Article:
The town will spend $50,000 to help or remove trees damaged by the pest.
With winter moth taking a toll on trees all across Cape Elizabeth, the Town Council has created a $50,000 fund to treat, remove or replace trees impacted by the insect.
“This could be something that could cost us hundreds of thousands of dollars in the next few years,” Town Manager Mike Mcgovern told the council on July 11 in supporting the special winter moth fund. Having funds on hand “would enable the tree warden to address the immediate hazards,” he said.
Earlier this summer, the town’s tree warden, Mike Duddy, was able to successfully treat an approximately 80-year-old red oak on Scott Dyer Road, adjacent to the playground at the middle school.
Duddy, who also works full time as an attorney at Kelly, Remmel & Zimmerman in Portland, is a licensed arborist and professional forester. He is contracted by the town to take care of the trees on public property, including any planting, maintenance or removal.
He described winter moth as an invasive species that is dangerous to trees because the severe defoliation caused by winter moth caterpillars across several seasons can kill a tree, especially older or already vulnerable trees. The winter moth is particularly harmful to oaks, maples, ashes, cherries and apples, Duddy said.
The winter moth joins a growing list of invasive insects that are damaging trees in Maine, including the emerald ash borer, the Asian longhorned beetle and the Hemlock woolly adelgid.
So far, according to Duddy, four trees on public land in town have been treated by a licensed commercial pesticide applicator with a pesticide known as Conserve SC. The four trees chosen, he said, “had significant landscape value,” including the red oak in the town center.
He said an uncontrolled winter moth infestation could end up having an impact on thousands of trees in Cape Elizabeth, including those located in open spaces such as parks and along public walking trails.
In addition, Duddy said, winter moth could have a financial impact on local homeowners, who may find themselves having to go through the expensive process of removing trees weakened by winter moth.
Duddy also suggested that homeowners in Cape, particularly those east of the town center, avoid planting red maple cultivars or ornamental crabapple trees, which seem to be a favorite of the winter moth.
Charlene Donohue, an entomologist with the Maine Forest Service, will give a talk on winter moth at the Thomas Memorial Library on Tuesday, Aug. 2, which is designed to share information with homeowners and others interested in combating the insect.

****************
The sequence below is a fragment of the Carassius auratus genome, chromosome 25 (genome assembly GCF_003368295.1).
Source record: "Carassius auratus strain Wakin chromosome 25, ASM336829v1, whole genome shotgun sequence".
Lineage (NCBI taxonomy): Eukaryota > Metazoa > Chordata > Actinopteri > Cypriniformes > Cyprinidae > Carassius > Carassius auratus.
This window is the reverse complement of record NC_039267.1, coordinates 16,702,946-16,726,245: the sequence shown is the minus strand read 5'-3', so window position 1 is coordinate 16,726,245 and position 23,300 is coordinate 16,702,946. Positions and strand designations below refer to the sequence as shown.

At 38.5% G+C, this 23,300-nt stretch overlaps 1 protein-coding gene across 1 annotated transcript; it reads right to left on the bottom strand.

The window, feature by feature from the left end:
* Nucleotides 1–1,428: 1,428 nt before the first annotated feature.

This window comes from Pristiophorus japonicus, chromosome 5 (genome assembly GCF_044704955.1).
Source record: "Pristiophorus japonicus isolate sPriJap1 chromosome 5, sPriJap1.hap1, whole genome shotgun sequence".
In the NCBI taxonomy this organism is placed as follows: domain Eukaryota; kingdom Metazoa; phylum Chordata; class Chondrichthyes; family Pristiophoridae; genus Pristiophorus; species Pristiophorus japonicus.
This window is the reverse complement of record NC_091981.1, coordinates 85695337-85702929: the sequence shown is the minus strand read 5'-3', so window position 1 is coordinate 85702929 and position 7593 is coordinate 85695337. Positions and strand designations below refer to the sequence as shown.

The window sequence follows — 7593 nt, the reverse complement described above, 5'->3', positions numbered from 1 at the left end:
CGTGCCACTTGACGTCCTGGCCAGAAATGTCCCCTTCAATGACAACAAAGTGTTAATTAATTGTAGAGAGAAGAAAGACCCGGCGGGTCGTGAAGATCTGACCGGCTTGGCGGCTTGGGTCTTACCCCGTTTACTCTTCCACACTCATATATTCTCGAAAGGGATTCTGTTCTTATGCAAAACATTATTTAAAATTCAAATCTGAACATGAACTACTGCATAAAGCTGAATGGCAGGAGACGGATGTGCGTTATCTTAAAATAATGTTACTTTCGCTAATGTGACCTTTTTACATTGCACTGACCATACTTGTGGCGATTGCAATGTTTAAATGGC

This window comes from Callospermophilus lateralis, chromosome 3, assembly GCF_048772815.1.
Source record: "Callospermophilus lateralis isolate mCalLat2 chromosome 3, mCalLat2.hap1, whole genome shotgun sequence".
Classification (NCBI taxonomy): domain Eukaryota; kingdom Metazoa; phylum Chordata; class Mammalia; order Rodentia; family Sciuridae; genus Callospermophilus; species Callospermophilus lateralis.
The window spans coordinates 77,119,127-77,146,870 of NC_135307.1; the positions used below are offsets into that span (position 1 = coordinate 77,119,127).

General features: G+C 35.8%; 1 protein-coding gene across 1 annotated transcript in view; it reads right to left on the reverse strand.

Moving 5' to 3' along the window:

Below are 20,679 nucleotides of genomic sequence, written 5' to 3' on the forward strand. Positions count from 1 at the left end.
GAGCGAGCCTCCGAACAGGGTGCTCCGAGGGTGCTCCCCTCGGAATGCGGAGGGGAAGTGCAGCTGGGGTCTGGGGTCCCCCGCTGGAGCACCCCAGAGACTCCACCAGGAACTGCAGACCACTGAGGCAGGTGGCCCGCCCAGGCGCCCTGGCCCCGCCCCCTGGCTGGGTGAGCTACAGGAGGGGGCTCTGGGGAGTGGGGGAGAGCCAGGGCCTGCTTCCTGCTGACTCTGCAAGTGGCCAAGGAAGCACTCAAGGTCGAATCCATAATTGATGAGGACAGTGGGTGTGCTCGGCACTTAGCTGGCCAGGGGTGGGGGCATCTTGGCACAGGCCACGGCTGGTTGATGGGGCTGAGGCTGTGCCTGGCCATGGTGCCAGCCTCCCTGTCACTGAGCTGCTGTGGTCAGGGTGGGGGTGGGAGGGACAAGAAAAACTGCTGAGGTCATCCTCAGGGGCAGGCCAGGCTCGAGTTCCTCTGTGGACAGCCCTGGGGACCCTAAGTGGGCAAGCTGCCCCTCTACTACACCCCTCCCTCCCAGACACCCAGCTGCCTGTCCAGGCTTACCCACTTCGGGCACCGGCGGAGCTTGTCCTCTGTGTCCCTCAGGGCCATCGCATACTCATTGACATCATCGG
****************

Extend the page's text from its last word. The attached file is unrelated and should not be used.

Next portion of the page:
Duddy will also be on hand to discuss the issue as it applies specifically to Cape Elizabeth.
Donohue told the Current this week that defoliation due to winter moth has been a significant problem, particularly in coastal towns in southern Maine, since about 2012.
She said winter moth is not native to North America and was introduced from Europe sometime in the 1930s.
Winter moth first began showing up in eastern Massachusetts in the early 2000s and has since spread into coastal Maine, from Kittery to Bar Harbor, according to the Maine Forest Service website.
The winter moth has no negative impact on human health, unlike the browntail moth, which can cause a painful and itchy rash on skin that’s been exposed to the caterpillar’s hairs. But the winter moth is a tree killer.
In addition to the integral role that trees play in the ecosystem, Donahue said, the trees the winter moth is most attracted to also have commercial value, from hardwoods to fruit trees.
The winter moth mates and lays its eggs in December and then the larvae hatch in April, just in time to feast on the newly sprouting leaves. If a tree suffers defoliation from a winter-moth infestation, it will then expend precious energy putting out a second canopy, Donahue said, which ends up weakening the tree.
When winter moth caterpillers are done feeding, they then drop to the soil to pupate and the pupae remain in the ground through late spring, summer and early fall, according to the Maine Forest Service website.
Unfortunately, Donahue said, there is not a lot an individual homeowner can do to combat the winter moth, other than hiring a licensed pesticide applicator.
She said there are only two ways to control winter moth – applying a horitculture oil to smother the winter moth eggs or applying a pesticide to kill the caterpillars as they emerge.
Donahue also cautioned homeowners impacted by winter moth from removing infested trees themselves, because they might unintentially spread winter moth, particularly through disturbing the soil around a tree’s roots.
A closer look
The Cape Elizabeth Garden Club will host a public discussion on winter moth with Charlene Donohue, an entomologist with the Maine Forest Service, and Mike Duddy, the town’s tree warden, Tuesday, Aug. 2, at 7 p.m., at Thomas Memorial Library.
The life cycle of a winter moth, an invasive insect now impacting trees in Cape Elizabeth and other coastal Maine towns.
A male, adult winter moth.
A winter moth caterpillar.
Mike Duddy, Cape Elizabeth’s tree warden, stands under the historic red oak he saved earlier this year from winter moth.